“Although an episode of existential depression may be precipitated in anyone by a major loss or the threat of a loss which highlights the transient nature of life, persons of higher intellectual ability are more prone to experience existential depression spontaneously.
“Sometimes this existential depression is tied into the positive disintegration experience referred to by Dabrowski (1996).
“Yalom (1980) describes four such issues (or ‘ultimate concerns’) – death, freedom, isolation and meaninglessness.”
Webb adds, “Death is an inevitable occurrence. Freedom, in an existential sense, refers to the absence of external structure.
“That is, humans do not enter a world which is inherently structured. We must give the world a structure which we ourselves create.
“Isolation recognizes that no matter how close we become to another person, a gap always remains, and we are nonetheless alone.
“Meaninglessness stems from the first three. If we must die, if we construct our own world, and if each of us is ultimately alone, then what meaning does life have?
“Why should such existential concerns occur disproportionately among gifted persons?
“Partially, it is because substantial thought and reflection must occur to even consider such notions, rather than simply focusing on superficial day-to-day aspects of life.
“Other more specific characteristics of gifted children are important predisposers as well.”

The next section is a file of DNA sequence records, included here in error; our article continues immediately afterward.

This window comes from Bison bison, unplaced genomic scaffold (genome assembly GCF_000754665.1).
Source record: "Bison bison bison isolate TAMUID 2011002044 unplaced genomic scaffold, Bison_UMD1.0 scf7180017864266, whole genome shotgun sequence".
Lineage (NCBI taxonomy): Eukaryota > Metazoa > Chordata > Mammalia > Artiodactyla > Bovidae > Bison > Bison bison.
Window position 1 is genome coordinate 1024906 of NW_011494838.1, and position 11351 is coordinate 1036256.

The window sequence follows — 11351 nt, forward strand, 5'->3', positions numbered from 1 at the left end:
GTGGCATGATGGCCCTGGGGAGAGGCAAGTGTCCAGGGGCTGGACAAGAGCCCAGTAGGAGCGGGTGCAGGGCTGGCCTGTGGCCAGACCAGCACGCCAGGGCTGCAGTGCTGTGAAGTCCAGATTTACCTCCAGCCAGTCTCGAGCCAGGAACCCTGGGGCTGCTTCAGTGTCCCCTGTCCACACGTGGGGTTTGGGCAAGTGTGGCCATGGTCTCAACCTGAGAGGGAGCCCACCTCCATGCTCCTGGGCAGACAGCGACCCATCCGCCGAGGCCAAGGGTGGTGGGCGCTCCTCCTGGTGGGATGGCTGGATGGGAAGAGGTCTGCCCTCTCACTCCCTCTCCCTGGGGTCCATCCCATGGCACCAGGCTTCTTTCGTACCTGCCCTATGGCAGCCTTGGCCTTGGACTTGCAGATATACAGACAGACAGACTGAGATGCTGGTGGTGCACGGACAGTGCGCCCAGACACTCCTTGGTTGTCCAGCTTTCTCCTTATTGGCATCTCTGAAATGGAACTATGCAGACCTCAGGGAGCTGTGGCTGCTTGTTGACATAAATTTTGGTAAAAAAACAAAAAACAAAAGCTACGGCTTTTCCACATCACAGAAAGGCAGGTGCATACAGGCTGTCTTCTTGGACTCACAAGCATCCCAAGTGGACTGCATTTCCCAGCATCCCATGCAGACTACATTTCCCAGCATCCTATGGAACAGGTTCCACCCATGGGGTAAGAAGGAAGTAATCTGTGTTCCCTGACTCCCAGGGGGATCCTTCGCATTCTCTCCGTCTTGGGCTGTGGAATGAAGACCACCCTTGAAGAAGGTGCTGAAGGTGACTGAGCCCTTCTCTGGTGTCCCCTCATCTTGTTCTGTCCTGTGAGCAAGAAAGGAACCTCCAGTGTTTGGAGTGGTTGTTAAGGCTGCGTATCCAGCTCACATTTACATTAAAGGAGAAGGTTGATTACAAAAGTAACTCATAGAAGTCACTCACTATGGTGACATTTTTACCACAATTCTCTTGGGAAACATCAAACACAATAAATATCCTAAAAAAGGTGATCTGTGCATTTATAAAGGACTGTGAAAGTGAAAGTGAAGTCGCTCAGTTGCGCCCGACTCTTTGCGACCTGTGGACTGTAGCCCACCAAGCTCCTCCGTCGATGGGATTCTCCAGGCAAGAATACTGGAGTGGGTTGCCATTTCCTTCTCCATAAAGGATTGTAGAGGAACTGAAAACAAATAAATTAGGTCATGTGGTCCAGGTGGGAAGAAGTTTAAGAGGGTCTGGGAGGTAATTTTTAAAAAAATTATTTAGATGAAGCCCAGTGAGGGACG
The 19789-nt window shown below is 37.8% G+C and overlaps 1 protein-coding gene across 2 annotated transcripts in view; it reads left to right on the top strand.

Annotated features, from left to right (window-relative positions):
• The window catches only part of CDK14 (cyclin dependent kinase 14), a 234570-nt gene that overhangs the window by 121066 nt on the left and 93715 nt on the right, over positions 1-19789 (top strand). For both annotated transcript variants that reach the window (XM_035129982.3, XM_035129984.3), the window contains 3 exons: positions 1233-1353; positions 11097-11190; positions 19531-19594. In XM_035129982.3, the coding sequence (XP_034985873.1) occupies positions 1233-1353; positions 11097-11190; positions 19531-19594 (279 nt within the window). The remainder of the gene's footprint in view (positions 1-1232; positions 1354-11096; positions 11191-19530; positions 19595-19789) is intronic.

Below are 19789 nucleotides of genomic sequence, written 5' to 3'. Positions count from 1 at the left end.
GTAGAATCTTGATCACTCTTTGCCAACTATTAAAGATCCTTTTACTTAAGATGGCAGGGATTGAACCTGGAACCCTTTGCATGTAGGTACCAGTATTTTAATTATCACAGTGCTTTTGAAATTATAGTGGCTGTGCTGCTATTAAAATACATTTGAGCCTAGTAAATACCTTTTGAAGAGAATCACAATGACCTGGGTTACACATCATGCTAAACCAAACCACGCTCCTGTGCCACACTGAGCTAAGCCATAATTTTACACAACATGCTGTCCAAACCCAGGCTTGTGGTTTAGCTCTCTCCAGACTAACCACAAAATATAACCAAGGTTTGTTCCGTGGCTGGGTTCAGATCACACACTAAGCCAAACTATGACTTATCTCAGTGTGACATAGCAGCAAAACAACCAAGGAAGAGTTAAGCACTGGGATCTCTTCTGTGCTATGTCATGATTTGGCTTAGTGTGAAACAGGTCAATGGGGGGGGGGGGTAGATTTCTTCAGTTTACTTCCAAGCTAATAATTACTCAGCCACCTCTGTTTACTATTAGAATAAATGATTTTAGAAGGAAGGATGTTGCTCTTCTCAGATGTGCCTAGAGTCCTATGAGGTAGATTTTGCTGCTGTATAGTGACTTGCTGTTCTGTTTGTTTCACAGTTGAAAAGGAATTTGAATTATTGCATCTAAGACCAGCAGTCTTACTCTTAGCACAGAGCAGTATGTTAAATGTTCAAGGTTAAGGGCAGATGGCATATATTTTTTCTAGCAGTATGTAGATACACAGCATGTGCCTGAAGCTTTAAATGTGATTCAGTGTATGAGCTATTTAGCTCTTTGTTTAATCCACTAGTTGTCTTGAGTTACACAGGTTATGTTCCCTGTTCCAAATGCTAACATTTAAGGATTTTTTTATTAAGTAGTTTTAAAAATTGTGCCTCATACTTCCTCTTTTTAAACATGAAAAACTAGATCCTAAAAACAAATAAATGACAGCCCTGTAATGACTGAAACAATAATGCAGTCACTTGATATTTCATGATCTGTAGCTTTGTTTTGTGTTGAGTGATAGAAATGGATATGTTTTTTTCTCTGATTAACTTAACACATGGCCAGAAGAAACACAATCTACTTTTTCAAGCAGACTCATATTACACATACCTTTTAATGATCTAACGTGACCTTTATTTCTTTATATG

One of Webb’s related books: Searching for Meaning: Idealism, Bright Minds, Disillusionment, and Hope.
“Many bright idealists find themselves disillusioned in today’s world and they may experience existential depression as they examine their lives and search for meaningfulness.
“This book will help such individuals to understand themselves and their struggles.
“It also includes helpful information and suggestions for actions that disillusioned idealists can use to better manage their feelings and thoughts in ways that will nurture their idealism and provide a sense of satisfaction and contentment.”
Your Own Worst Enemy: Breaking the Habit of Adult Underachievement
by Kenneth W. Christian, PhD.
[Amazon.com summary:] “* Procrastination * Wide swings of mood and self-esteem * Ambivalence in making decisions * Dreaming big, but never following through
If you or someone you love isn’t living up to his or her potential — and suffers from even one or two of the above feelings — here is a program that can help.
“In Your Own Worst Enemy, Dr. Kenneth Christian details the telltale signs of what he calls self-limiting behavior — everyday habits that can seem harless (like taking unchallenging jobs) or even worthwhile (like setting absurdly high standards), but that over time can send high-potential people into a tailspin of dead ends and frustration.”
A Myriad of Ideas: Personal Development for Multi-Talented Individuals
by Edith Johnston PhD